Madeline “Maddie Jo” Robbins had a singular focus all season, and that was to race at the world championships of mountain biking. Even a broken wrist wouldn’t keep her away.
The Durango High School junior won the USA Cycling junior women’s cross-country national championship in July to earn a spot at this year’s International Cycling Union (UCI) Mountain Bike World Championships in Lenzerheide, Switzerland. Robbins won the national title despite a broken scaphoid in her left wrist. The scaphoid is a large bone that controls thumb movement, key to gripping the handlebars of a mountain bike.
Knowing a crash could further injure the bone and lead to surgery, Robbins continued to train in July and August in the buildup to her first world championship appearance.
The 17-year-old started Thursday’s UCI junior women’s world championship race strong and got up as far as sixth place, but she was caught in a crash early in the race and went on to finish 34th. She finished 12 minutes, 11 seconds behind race winner Laura Stigger. The 18-year-old from Austria finished in 1:09:46 to edge Tereza Sásková, 18, of the Czech Republic by 3:03. Great Britain’s Harrie Harnden, 17, finished third, 3:37 behind Stigger.
“That was the most insane and brutal race I have ever done,” Robbins said in a message to The Durango Herald. “We were warned that the other girls would be aggressive, but I didn’t expect that much intensity. I was feeling really good before the race. My legs felt good, and I was super excited. I had a really good start and found my way to sixth, but, going into the first descent, another girl rammed me and I went flying.
“After collecting myself and my bike, I tired to run down to where I could hop back on, but it was tough as the other girls were doing everything they could to not let me back on.”
Robbins continued to pick off riders in front of her with the bulk of the five-lap race still in front of her, but her flow was disrupted, and eventually the grueling course took a toll.
“The next laps, I gave all I could, and by the third lap I was feeling pretty dead,” Robbins said. “But it was worlds, so I had to keep digging. That was the most taxed I ever felt after a race.
“I don’t think I would have been top 10 or anything, even without the crash, as the race was just a whole other level than the races I haven previously done, but who knows.”
Robbins was blown away by the Swiss fans who lined the course. She said many rang large cowbells or chainsaws to create noise along the route.
“That was really cool, and it sounded like I was in a movie or racing through the middle of a giant party,” she said. “But it was also mentally taxing, as it was a lot of constant stimulus.”
Robbins was the top U.S. finisher in the junior women’s race. California’s Mina Ricci, 18, finished 45th down one lap. Robbins did it all with the wrist injury, which she wore a small brace to try to protect during the race.
“My wrist inhibited me from being able to ride trails, which I think was hardest mentally, as that meant I was stuck on the trainer or the roads, which definitely aren’t my favorite,” she said of her training leading up to the race. “I tried to stay positive and think about how I would be racing at worlds at the end of the training, which was helpful and rejuvenating. I also have a really great support team in town who helped me stay excited and balance recovering my wrist with training.”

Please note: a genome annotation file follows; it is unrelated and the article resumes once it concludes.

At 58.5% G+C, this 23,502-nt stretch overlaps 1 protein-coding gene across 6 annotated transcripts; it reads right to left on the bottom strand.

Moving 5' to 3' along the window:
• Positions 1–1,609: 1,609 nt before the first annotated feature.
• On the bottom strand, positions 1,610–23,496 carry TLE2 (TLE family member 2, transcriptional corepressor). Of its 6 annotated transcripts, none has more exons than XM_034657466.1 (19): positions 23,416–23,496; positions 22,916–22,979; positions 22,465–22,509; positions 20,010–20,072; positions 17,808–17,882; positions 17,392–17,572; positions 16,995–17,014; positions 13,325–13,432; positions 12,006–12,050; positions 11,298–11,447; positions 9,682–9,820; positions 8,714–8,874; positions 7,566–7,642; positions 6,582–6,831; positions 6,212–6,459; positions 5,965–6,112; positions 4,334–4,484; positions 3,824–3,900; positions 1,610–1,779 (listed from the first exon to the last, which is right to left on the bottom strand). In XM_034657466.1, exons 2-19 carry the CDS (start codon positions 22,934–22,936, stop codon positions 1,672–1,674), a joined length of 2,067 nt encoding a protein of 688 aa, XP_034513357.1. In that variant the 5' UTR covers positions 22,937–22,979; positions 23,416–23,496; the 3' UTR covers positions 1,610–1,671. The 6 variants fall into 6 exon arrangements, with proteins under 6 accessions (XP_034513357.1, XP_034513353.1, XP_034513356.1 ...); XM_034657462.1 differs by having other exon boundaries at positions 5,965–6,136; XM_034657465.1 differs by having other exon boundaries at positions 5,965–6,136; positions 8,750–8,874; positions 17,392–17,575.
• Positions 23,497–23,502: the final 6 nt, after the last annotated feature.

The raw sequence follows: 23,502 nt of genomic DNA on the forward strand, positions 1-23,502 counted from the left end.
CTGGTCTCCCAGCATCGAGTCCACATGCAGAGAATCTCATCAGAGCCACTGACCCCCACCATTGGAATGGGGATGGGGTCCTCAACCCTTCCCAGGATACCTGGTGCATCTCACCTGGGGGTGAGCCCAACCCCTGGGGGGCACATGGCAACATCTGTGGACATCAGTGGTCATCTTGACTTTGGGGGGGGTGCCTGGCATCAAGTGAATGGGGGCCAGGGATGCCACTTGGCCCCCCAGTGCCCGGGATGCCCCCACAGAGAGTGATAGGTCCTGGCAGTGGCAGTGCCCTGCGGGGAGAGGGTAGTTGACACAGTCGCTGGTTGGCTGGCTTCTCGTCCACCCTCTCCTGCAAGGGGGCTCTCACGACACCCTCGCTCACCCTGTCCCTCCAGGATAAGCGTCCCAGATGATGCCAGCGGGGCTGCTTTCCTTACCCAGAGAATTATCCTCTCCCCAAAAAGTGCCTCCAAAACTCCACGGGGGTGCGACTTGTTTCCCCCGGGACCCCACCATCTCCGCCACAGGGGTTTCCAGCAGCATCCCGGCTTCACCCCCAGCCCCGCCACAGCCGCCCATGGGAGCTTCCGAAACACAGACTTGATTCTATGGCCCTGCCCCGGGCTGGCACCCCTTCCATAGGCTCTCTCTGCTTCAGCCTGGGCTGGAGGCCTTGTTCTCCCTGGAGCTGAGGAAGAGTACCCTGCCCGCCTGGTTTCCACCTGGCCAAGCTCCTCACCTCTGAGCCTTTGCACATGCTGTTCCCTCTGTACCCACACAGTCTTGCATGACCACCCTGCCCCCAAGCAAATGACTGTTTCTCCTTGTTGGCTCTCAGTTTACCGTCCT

Part of that support team was Robbins’ parents, Denise and Jeffery, as well as her older brother, Lucas. Robbins also is a proud member of the Durango DEVO program, the Bear Development Team and is the defending Colorado Cycling League state champion for the Durango High School squad.
She will get back to the high school cycling circuit and will aim to defend her state title when Durango hosts the state championships in October.
With the experience of her first world championships, Robbins is ready for anything.
“It was also super cool to be in such a competitive field and to see all the different countries represented,” she said. “It was a cool feeling when you would pass someone and their jersey was another country like Australia or Japan; it really made it feel special. It has also been really cool to be with Team USA and learn from the older riders who all have been to a couple of world championship before, and some even have an Olympics or two under their belts.”
Durango’s Quinn Simmons, he junior national champion in cross-country and short-track mountain biking, skipped mountain bike worlds to focus on the upcoming road world championships to be held Sept. 22-30 in Innsbruck, Austria. Simmons is also the junior men’s road race champion.
“Just wanted some more time at home to better prepare and get in some more specific training,” Simmons said of his decision.
Durango’s Christopher Blevins got the hole-shot to open Wednesday’s team relay event at the UCI Mountain Bike World Championships. That helped the U.S. get into a strong position en route to a sixth-place finish.
Blevins, 20, was the lone Durango rider to compete in the team relay. He was followed by junior men’s rider Paul Fabian, elite women’s racer Kate Courtney, under-23 women’s rider Haley Batten and elite men’s rider Keegan Swenson.
The U.S. finished sixth, 1:37 behind the winning time of host Switzerland, which was anchored by Nino Schurter. The Swiss finished in exactly one hour. Germany was 13 seconds behind, and Denmark placed third at 34 seconds behind.
Blevins, along with Durango-based riders Savilia Blunk and Cole Paton – both of the Fort Lewis College cycling team – will compete in Friday’s under-23 races at the world championships. Saturday, Durango’s Howard Grotts will compete in the elite men’s race.